There are some famous photographs from the Vietnam War. I was fortunate enough to go to an exhibition of these when I lived in Thailand (as Vietnam at the time had not yet opened itself to the west or to tourists). One of the famous photographs is of a North Vietnamese tank bursting through the Presidential Palace gates in 1975. In 1990, almost exactly 15 years later, I found myself right there, looking back at the gates from inside the Presidential Palace.
I was there representing New Zealand at a multilateral meeting of the Mekong Committee, an organisation providing international funding for development projects to the countries along the Mekong River. I had been a diplomat overseas for a grand total of three months, and it was my first visit to Vietnam.
At the time, the country was still subject to the US embargo, but with the fall of the Soviet Union, there were indications that this wouldn’t last long. But Vietnam was still largely isolated. Tourists had not yet started coming, hotels were yet to be opened, renovated, or developed. We stayed at an old hotel on the banks of the river – the rooms were large, simply furnished, stuck in a 1960s time warp. We were careful what we said inside them.
Ho Chi Minh City* or Saigon was an assault to the senses. Always more prosperous and commercial than Hanoi, there were already many motor-cycles on the streets, weaving in and out of the bicycles, beeping their horns, warning “I’m coming! I’m coming!” The streets were crowded, bustling, and, lining the streets and providing welcome shade, were dusty, scraggly trees. The grace and peace of Hanoi was not to be found in this city, full steam ahead to the 1990s and the 21st century. “Get out of my way, I’m coming!” the entire city shouted.
The French influence in Saigon was less obvious, although there were still some grand old villas remaining. (I wonder if they’re still there?) I explored the streets of the city with the other diplomats. We searched through stores for lacquerware and art. We watched the locals live their lives out on the streets, preparing food at dusk, children playing after dinner, men chatting into the evening. Aside from us, the only other foreigners we saw were a few Russians or east Europeans, the last remnants of their countries’ dominance in Vietnam over the previous decade and a half.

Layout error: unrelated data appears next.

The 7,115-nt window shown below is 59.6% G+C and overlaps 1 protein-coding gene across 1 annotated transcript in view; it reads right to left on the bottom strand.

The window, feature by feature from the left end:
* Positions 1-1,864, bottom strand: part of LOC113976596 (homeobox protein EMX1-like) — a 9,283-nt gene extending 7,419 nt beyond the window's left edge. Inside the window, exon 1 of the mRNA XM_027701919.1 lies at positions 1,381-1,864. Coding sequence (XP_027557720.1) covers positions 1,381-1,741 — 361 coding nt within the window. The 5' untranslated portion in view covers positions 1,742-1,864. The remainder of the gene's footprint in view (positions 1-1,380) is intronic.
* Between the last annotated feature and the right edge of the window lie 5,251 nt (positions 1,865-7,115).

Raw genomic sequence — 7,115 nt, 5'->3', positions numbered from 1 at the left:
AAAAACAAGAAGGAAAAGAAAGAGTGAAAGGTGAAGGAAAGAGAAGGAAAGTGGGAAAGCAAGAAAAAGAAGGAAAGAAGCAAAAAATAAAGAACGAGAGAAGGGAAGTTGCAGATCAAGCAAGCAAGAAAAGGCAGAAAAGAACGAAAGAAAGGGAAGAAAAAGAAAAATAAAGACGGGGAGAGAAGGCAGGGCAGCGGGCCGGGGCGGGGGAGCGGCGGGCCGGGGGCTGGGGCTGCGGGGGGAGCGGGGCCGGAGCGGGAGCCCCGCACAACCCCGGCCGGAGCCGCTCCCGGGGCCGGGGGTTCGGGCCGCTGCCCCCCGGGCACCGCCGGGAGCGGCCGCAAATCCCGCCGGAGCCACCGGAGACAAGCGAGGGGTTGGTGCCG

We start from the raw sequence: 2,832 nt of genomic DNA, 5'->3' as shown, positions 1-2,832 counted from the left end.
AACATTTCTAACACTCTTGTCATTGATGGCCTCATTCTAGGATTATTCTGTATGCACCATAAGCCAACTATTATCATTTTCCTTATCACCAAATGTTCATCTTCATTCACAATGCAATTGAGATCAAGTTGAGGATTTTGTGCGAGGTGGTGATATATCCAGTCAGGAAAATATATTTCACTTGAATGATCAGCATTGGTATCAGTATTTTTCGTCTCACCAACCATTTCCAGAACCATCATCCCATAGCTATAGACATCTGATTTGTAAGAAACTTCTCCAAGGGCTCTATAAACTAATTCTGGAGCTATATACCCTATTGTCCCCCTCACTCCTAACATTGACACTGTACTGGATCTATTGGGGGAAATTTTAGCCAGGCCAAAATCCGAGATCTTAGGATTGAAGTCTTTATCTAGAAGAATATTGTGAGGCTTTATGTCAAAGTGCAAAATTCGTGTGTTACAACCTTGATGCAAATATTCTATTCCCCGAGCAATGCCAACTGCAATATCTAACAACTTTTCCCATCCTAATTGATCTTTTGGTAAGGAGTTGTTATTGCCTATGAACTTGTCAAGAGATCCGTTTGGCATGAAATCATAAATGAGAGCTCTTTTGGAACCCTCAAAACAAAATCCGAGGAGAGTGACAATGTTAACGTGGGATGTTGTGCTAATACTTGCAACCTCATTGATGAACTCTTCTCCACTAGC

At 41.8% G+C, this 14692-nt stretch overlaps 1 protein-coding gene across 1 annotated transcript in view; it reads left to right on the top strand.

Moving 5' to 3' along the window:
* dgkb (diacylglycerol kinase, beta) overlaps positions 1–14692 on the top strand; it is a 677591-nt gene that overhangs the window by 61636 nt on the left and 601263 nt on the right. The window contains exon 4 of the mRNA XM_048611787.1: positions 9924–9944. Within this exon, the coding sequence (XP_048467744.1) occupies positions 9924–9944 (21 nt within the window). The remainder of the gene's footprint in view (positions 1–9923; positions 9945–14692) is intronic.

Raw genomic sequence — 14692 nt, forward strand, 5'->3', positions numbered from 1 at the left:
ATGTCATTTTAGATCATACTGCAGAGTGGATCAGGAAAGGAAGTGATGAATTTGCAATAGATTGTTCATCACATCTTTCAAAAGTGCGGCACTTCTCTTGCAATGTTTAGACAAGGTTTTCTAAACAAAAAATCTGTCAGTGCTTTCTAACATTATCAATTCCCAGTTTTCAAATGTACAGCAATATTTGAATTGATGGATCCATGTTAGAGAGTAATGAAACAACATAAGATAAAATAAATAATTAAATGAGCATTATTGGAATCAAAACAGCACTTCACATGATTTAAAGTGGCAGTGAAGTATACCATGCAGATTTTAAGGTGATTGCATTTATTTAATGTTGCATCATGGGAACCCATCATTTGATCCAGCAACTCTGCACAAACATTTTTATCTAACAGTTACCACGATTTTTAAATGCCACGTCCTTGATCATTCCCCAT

The meeting lasted several days, and there were a number of social functions. A dinner on the banks of the Mekong River was memorable for the delicious, fresh Vietnamese food; the flavour of a fresh spring roll was light years from the deep fried version available in Asian restaurants around the globe. I chatted to one of the Vietnamese government officials. His English was impressive. “Where did you learn it?” I asked, naively. “In the jungle” he said. I thought about it for a moment. His age fitted. Of course he did.
Over the next few years I returned to Ho Chi Minh City several times. Each time the rate of development was dramatic, the change huge. On one of my visits I met a young man working for the Chamber of Commerce. His English was fluent; he told me he had studied it for only one year at night school, whilst working. The achievement is still mind-boggling to me. The energy, the talent, the diligence, the hunger for progress of the Vietnamese was phenomenal.
On some of these visits I met up with some of the Colombo Plan students who had studied in New Zealand in the 1960s. There were a few left in the city, but most had emigrated. The five or six who were left celebrated the return of western visitors and New Zealand friends to their city. They had been through some difficult times, some extraordinarily difficult (even now, to protect them, I feel I cannot write their details), but had come through the other side, their talent showing through, committed to helping their country develop. One evening a colleague and I had arranged to meet these men for dinner. We rode on the backs of their motorcycles through the evening traffic, and enjoyed a relaxed evening, with our Vietnamese friends reminiscing about New Zealand in the late 60s and early 70s. They all remembered a particular advertising jingle for a grocery store chain, and laughing, recited it together “Four Square is cheaper! Cheaper! Cheaper!”
By the time of my last visit to Ho Chi Minh City in 1996, this time as a business person not an official, it felt like a different place. No longer did I feel I was going back in time. Now I felt I was in a more normal, vibrant developing country metropolis. Hotels were renovated and sophisticated. The world was flocking to Vietnam. Fortunes could be made (and lost) there. I’m curious to see what it is like now, but I’m also reluctant to spoil those memories of being there in the early days.
* At the risk of upsetting anyone, I am going to call this Ho Chi Minh City rather than Saigon because a) that was its official name when I was there, and b) I’m running out of places beginning with H.